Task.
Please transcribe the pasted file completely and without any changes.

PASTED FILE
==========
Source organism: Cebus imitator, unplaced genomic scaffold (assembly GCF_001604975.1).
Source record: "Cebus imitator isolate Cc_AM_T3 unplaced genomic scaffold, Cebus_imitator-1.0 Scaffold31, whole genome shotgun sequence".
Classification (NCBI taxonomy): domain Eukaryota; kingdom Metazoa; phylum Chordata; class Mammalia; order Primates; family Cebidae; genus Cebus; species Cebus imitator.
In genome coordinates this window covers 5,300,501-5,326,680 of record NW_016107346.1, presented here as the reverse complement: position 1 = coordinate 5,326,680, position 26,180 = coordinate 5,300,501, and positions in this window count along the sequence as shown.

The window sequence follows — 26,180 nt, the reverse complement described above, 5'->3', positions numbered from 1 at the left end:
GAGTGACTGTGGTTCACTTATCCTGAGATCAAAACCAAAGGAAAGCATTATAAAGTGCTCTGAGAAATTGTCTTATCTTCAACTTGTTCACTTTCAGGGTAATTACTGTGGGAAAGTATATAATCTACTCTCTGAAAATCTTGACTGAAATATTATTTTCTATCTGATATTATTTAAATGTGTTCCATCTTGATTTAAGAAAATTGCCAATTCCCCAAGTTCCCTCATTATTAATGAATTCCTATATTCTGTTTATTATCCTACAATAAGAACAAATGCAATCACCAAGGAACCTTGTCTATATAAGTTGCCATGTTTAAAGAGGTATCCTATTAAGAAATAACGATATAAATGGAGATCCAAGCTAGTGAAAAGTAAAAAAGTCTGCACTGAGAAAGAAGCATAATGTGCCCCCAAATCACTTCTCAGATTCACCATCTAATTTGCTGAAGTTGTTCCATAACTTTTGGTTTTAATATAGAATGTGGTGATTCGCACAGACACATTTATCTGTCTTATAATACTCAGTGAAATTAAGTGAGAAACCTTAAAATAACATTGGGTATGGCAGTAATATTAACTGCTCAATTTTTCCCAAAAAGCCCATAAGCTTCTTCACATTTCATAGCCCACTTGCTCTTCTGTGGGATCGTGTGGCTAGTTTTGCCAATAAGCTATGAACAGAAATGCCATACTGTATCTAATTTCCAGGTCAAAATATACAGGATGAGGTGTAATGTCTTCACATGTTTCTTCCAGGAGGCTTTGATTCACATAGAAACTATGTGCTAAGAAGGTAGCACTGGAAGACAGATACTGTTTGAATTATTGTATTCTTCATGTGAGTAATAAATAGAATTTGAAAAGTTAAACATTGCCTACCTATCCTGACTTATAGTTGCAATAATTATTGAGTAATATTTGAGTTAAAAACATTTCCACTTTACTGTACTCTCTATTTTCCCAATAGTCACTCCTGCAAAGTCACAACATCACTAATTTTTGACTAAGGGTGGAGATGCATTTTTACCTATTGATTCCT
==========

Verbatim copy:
Source organism: Cebus imitator, unplaced genomic scaffold (assembly GCF_001604975.1).
Source record: "Cebus imitator isolate Cc_AM_T3 unplaced genomic scaffold, Cebus_imitator-1.0 Scaffold31, whole genome shotgun sequence".
Classification (NCBI taxonomy): domain Eukaryota; kingdom Metazoa; phylum Chordata; class Mammalia; order Primates; family Cebidae; genus Cebus; species Cebus imitator.
In genome coordinates this window covers 5,300,501-5,326,680 of record NW_016107346.1, presented here as the reverse complement: position 1 = coordinate 5,326,680, position 26,180 = coordinate 5,300,501, and positions in this window count along the sequence as shown.

The window sequence follows — 26,180 nt, the reverse complement described above, 5'->3', positions numbered from 1 at the left end:
GAGTGACTGTGGTTCACTTATCCTGAGATCAAAACCAAAGGAAAGCATTATAAAGTGCTCTGAGAAATTGTCTTATCTTCAACTTGTTCACTTTCAGGGTAATTACTGTGGGAAAGTATATAATCTACTCTCTGAAAATCTTGACTGAAATATTATTTTCTATCTGATATTATTTAAATGTGTTCCATCTTGATTTAAGAAAATTGCCAATTCCCCAAGTTCCCTCATTATTAATGAATTCCTATATTCTGTTTATTATCCTACAATAAGAACAAATGCAATCACCAAGGAACCTTGTCTATATAAGTTGCCATGTTTAAAGAGGTATCCTATTAAGAAATAACGATATAAATGGAGATCCAAGCTAGTGAAAAGTAAAAAAGTCTGCACTGAGAAAGAAGCATAATGTGCCCCCAAATCACTTCTCAGATTCACCATCTAATTTGCTGAAGTTGTTCCATAACTTTTGGTTTTAATATAGAATGTGGTGATTCGCACAGACACATTTATCTGTCTTATAATACTCAGTGAAATTAAGTGAGAAACCTTAAAATAACATTGGGTATGGCAGTAATATTAACTGCTCAATTTTTCCCAAAAAGCCCATAAGCTTCTTCACATTTCATAGCCCACTTGCTCTTCTGTGGGATCGTGTGGCTAGTTTTGCCAATAAGCTATGAACAGAAATGCCATACTGTATCTAATTTCCAGGTCAAAATATACAGGATGAGGTGTAATGTCTTCACATGTTTCTTCCAGGAGGCTTTGATTCACATAGAAACTATGTGCTAAGAAGGTAGCACTGGAAGACAGATACTGTTTGAATTATTGTATTCTTCATGTGAGTAATAAATAGAATTTGAAAAGTTAAACATTGCCTACCTATCCTGACTTATAGTTGCAATAATTATTGAGTAATATTTGAGTTAAAAACATTTCCACTTTACTGTACTCTCTATTTTCCCAATAGTCACTCCTGCAAAGTCACAACATCACTAATTTTTGACTAAGGGTGGAGATGCATTTTTACCTATTGATTCCT